What really happened:
Benjamin T. Awesome

Do not mistake me. I am just as against pay-for-play, monetizing public service for personal gain as you or anyone else. I continue to be critical of the way Clinton ran her campaign, the decisions she made, and her general lack of transparency. But I tend to run across a question I simply cannot answer without agreeing that the questioner has a legitimate point.

Everyone has done it. For generations, we’ve elected and re-elected public officials who have monetized their public service for their own material gain. And while we’ve made note of it before, and suggested it was wrong, and questioned the motives of the candidates in the past, it hasn’t been disqualifying, ever before. Never did we give this subject this much attention and this high a priority.

Scores of politicians have hit the speaking circuit and taken tens to hundreds of thousands of dollars in fees from each wealthy industry who has engaged them, and it hardly ever comes up when they run for re-election. Virtually every politician who has successfully run for national office in the past 40 years has taken millions in donations from the very sources listed in your screenshots, and we elected them anyway, sometimes enthusiastically.

And the question then becomes, “Why, I wonder, is this one different? Why is this candidate a bridge too far?”

And in response, I must allow that some of it — maybe a lot of it — is rampant misogyny. Bill could do it and get away with it and get elected, but not Hillary. No one has a problem with George Bush or Dick Cheney or Larry Summers or Tim Geithner or Al Gore or David Plouffe or Arnold Schwarzenegger getting 6-figure payouts for each speech they give (which only needs to be written once and tweaked for each audience). But Hillary did it, and it’s blatant corruption.

Maybe it’s because she did it before she ran for President. Most politicians cash in after their political aspirations are over. But Obama is getting $400k for each speaking engagement. Are you saying, given the current state of things, you wouldn’t have him back right now? That the $400k he just got from Cantor Fitzgerald is disqualifying? Given the choice, I think I might help him move.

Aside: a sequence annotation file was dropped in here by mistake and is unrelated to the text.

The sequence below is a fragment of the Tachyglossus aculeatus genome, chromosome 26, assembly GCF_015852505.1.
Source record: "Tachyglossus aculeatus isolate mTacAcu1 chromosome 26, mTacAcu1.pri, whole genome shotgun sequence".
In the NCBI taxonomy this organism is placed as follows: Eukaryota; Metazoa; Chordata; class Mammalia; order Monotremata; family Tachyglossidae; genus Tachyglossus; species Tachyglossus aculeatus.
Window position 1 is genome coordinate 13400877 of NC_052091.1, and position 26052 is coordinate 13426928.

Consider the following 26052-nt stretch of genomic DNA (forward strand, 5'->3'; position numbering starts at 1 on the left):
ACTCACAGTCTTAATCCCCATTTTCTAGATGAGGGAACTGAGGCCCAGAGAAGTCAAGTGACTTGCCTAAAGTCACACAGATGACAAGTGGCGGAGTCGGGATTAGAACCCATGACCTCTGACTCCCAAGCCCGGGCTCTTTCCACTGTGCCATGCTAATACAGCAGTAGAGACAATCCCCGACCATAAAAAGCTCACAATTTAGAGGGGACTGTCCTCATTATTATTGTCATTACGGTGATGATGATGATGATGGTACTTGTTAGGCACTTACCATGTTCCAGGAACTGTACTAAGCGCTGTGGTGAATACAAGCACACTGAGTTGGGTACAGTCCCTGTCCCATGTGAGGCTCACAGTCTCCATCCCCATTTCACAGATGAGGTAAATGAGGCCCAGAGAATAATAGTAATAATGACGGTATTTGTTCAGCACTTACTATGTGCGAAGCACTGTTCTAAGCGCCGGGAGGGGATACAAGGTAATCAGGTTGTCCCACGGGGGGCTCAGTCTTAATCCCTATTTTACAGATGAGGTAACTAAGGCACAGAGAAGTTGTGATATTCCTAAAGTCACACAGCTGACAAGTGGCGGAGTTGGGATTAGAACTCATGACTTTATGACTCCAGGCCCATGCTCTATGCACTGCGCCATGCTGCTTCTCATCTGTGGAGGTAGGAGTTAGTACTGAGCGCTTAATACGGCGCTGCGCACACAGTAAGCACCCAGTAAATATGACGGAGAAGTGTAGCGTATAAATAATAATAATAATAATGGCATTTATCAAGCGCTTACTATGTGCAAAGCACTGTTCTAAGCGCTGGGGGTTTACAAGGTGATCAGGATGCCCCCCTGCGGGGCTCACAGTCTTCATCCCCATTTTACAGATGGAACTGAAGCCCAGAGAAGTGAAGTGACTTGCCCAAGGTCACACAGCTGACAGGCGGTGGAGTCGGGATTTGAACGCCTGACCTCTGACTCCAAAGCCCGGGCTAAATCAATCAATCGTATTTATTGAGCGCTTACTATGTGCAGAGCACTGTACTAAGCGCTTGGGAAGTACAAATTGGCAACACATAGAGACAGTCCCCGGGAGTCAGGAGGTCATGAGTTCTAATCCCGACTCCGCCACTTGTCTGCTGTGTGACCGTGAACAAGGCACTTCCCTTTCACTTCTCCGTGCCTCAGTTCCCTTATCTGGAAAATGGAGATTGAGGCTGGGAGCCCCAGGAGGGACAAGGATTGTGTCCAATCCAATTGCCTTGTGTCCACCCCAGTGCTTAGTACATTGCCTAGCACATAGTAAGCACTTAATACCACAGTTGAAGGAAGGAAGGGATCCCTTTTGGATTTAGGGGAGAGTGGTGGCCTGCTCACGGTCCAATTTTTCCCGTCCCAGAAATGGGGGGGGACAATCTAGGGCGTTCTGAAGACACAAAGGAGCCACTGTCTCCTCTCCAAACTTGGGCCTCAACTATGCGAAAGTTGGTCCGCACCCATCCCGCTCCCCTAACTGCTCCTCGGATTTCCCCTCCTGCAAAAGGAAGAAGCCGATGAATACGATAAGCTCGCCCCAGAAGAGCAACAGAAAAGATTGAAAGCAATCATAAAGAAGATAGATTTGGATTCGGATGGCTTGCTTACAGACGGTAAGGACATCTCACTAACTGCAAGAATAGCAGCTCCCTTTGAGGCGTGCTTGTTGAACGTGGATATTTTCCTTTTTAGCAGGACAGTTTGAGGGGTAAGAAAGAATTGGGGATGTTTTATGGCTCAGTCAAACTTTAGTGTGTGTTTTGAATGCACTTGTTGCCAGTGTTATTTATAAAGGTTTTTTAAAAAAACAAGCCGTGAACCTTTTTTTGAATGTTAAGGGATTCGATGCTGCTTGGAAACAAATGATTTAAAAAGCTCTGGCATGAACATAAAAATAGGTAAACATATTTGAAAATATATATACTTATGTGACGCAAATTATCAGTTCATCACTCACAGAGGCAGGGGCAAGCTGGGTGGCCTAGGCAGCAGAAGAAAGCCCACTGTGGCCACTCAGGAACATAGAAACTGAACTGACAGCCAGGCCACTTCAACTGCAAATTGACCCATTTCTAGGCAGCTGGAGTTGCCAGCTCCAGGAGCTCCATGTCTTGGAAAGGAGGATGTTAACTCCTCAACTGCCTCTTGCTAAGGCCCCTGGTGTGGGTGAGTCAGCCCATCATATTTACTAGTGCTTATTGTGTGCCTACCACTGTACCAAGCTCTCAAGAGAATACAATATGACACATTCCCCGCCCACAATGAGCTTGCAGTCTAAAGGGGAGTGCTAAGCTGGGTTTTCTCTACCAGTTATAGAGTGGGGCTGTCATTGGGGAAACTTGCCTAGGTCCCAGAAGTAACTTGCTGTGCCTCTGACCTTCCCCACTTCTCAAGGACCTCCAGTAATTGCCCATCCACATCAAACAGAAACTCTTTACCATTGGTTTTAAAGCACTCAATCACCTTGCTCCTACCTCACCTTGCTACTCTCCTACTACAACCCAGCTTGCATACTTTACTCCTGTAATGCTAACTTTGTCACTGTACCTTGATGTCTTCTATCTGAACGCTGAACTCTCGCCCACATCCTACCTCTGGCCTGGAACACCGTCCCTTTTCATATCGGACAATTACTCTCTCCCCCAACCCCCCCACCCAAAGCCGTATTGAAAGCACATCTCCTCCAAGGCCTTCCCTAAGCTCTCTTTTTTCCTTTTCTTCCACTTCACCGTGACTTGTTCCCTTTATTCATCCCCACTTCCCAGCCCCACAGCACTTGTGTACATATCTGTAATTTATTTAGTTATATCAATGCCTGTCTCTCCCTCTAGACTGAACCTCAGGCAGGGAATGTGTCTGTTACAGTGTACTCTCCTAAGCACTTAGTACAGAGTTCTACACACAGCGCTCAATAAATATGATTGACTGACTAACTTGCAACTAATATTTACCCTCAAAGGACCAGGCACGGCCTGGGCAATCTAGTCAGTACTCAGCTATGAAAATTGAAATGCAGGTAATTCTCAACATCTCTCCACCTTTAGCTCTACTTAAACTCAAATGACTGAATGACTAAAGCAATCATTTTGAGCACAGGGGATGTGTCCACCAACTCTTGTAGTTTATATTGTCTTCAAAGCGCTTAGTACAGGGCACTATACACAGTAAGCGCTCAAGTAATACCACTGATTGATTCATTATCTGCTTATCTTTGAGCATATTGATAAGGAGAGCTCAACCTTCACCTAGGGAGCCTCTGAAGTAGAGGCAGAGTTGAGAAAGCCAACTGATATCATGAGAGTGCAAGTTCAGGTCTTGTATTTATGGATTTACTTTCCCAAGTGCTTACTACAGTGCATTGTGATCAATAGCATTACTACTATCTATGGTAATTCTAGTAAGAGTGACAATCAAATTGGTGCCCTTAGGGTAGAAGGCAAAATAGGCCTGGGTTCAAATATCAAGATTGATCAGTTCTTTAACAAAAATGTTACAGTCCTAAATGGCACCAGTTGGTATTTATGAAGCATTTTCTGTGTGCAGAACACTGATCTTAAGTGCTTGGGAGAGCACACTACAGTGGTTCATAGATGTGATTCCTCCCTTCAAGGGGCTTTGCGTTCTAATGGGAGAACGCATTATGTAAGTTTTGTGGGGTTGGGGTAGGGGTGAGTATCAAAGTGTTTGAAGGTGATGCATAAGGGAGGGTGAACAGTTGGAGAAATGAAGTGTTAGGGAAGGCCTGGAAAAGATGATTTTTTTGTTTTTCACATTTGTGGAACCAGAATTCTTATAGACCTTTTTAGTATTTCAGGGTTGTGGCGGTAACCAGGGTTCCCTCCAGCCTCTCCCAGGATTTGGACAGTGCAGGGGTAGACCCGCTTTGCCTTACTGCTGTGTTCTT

Maybe we just got to the point that, it’s enough already; that the public finally had enough of all this wealth grabbing from supposed public servants, and Hillary just happened to be the final straw. Maybe her avarice was highlighted by running in a primary against maybe the only public servant in recent memory that hadn’t monetized his service, and the contrast was just to great to ignore. And maybe it’s not just the speaking fees and the donations, but that, combined with the constant shape-shifting, the attempts to be on all sides of an issue at once, that lead to this rejection of her as a candidate.

But maybe it’s also because women don’t get to be the same greedy, grasping, self indulgent gluttons for wealth that we accept without thought from men.

I’m eager to get on with the retrospective of the mistakes that ultimately led to Trump falling backward into the Presidency. I’d like that retrospective to be conducted without interference from the person who was captaining the ship at the time it hit the orange iceberg. But as the people helping to conduct the investigation, I think it would be a mistake to fail to recognize our own prejudices, and how they may have led us to judge this candidate more harshly than we might have judged a similar male candidate in the same position.

I mean, after all, Obama took gobs of money from finance, insurance and pharma, and no one beat him over the head for that. He’s still liked. Still respected.

Something to think about.

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